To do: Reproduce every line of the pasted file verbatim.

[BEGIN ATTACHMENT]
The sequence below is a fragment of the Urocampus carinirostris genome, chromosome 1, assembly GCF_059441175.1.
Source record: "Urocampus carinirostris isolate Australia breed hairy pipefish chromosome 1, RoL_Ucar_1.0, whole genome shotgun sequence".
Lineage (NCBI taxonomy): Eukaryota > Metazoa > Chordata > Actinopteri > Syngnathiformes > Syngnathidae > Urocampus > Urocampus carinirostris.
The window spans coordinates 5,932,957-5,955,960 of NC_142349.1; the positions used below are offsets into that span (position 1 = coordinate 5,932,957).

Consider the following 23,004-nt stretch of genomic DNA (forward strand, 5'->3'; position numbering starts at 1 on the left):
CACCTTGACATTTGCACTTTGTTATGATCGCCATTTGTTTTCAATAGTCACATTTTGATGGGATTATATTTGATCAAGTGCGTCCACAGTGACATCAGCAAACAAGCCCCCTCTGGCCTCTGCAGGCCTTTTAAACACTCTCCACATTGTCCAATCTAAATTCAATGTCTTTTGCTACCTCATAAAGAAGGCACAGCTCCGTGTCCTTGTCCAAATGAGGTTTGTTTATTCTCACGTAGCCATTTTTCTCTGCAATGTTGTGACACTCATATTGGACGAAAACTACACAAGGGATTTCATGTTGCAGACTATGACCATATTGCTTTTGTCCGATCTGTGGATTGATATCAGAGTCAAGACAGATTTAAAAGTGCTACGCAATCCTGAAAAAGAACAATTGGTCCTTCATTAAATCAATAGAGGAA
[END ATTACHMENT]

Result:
The sequence below is a fragment of the Urocampus carinirostris genome, chromosome 1, assembly GCF_059441175.1.
Source record: "Urocampus carinirostris isolate Australia breed hairy pipefish chromosome 1, RoL_Ucar_1.0, whole genome shotgun sequence".
Lineage (NCBI taxonomy): Eukaryota > Metazoa > Chordata > Actinopteri > Syngnathiformes > Syngnathidae > Urocampus > Urocampus carinirostris.
The window spans coordinates 5,932,957-5,955,960 of NC_142349.1; the positions used below are offsets into that span (position 1 = coordinate 5,932,957).

Consider the following 23,004-nt stretch of genomic DNA (forward strand, 5'->3'; position numbering starts at 1 on the left):
CACCTTGACATTTGCACTTTGTTATGATCGCCATTTGTTTTCAATAGTCACATTTTGATGGGATTATATTTGATCAAGTGCGTCCACAGTGACATCAGCAAACAAGCCCCCTCTGGCCTCTGCAGGCCTTTTAAACACTCTCCACATTGTCCAATCTAAATTCAATGTCTTTTGCTACCTCATAAAGAAGGCACAGCTCCGTGTCCTTGTCCAAATGAGGTTTGTTTATTCTCACGTAGCCATTTTTCTCTGCAATGTTGTGACACTCATATTGGACGAAAACTACACAAGGGATTTCATGTTGCAGACTATGACCATATTGCTTTTGTCCGATCTGTGGATTGATATCAGAGTCAAGACAGATTTAAAAGTGCTACGCAATCCTGAAAAAGAACAATTGGTCCTTCATTAAATCAATAGAGGAA